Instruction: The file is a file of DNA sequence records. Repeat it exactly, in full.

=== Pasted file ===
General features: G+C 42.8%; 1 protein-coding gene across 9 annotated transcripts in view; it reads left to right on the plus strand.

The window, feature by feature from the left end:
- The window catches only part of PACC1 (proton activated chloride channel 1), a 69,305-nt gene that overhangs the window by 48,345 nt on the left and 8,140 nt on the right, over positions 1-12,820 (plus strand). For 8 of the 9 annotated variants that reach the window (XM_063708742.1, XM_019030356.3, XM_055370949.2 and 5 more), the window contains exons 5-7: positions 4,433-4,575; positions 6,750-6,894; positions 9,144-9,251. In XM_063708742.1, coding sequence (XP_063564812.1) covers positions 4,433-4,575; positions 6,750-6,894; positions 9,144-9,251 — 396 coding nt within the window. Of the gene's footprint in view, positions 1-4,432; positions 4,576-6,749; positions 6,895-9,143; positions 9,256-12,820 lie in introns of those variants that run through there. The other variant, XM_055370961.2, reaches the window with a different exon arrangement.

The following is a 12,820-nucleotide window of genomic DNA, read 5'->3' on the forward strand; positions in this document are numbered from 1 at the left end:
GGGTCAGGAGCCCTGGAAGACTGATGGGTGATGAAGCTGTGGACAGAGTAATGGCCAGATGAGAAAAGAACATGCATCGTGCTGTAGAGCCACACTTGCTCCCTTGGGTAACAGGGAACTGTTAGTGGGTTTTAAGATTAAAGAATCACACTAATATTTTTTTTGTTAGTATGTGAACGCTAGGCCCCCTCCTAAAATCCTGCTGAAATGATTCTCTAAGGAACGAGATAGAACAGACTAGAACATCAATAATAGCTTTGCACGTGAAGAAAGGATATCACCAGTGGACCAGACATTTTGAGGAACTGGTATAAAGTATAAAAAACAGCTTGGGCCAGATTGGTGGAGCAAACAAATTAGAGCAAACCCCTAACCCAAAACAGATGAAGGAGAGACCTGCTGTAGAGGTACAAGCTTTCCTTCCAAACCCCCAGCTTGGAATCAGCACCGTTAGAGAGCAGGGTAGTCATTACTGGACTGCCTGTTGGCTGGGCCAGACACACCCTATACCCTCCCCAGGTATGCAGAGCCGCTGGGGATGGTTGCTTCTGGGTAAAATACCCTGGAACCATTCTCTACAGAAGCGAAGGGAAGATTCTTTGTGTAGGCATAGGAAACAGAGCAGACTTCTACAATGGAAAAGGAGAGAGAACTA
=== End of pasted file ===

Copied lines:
General features: G+C 42.8%; 1 protein-coding gene across 9 annotated transcripts in view; it reads left to right on the plus strand.

The window, feature by feature from the left end:
- The window catches only part of PACC1 (proton activated chloride channel 1), a 69,305-nt gene that overhangs the window by 48,345 nt on the left and 8,140 nt on the right, over positions 1-12,820 (plus strand). For 8 of the 9 annotated variants that reach the window (XM_063708742.1, XM_019030356.3, XM_055370949.2 and 5 more), the window contains exons 5-7: positions 4,433-4,575; positions 6,750-6,894; positions 9,144-9,251. In XM_063708742.1, coding sequence (XP_063564812.1) covers positions 4,433-4,575; positions 6,750-6,894; positions 9,144-9,251 — 396 coding nt within the window. Of the gene's footprint in view, positions 1-4,432; positions 4,576-6,749; positions 6,895-9,143; positions 9,256-12,820 lie in introns of those variants that run through there. The other variant, XM_055370961.2, reaches the window with a different exon arrangement.

The following is a 12,820-nucleotide window of genomic DNA, read 5'->3' on the forward strand; positions in this document are numbered from 1 at the left end:
GGGTCAGGAGCCCTGGAAGACTGATGGGTGATGAAGCTGTGGACAGAGTAATGGCCAGATGAGAAAAGAACATGCATCGTGCTGTAGAGCCACACTTGCTCCCTTGGGTAACAGGGAACTGTTAGTGGGTTTTAAGATTAAAGAATCACACTAATATTTTTTTTGTTAGTATGTGAACGCTAGGCCCCCTCCTAAAATCCTGCTGAAATGATTCTCTAAGGAACGAGATAGAACAGACTAGAACATCAATAATAGCTTTGCACGTGAAGAAAGGATATCACCAGTGGACCAGACATTTTGAGGAACTGGTATAAAGTATAAAAAACAGCTTGGGCCAGATTGGTGGAGCAAACAAATTAGAGCAAACCCCTAACCCAAAACAGATGAAGGAGAGACCTGCTGTAGAGGTACAAGCTTTCCTTCCAAACCCCCAGCTTGGAATCAGCACCGTTAGAGAGCAGGGTAGTCATTACTGGACTGCCTGTTGGCTGGGCCAGACACACCCTATACCCTCCCCAGGTATGCAGAGCCGCTGGGGATGGTTGCTTCTGGGTAAAATACCCTGGAACCATTCTCTACAGAAGCGAAGGGAAGATTCTTTGTGTAGGCATAGGAAACAGAGCAGACTTCTACAATGGAAAAGGAGAGAGAACTA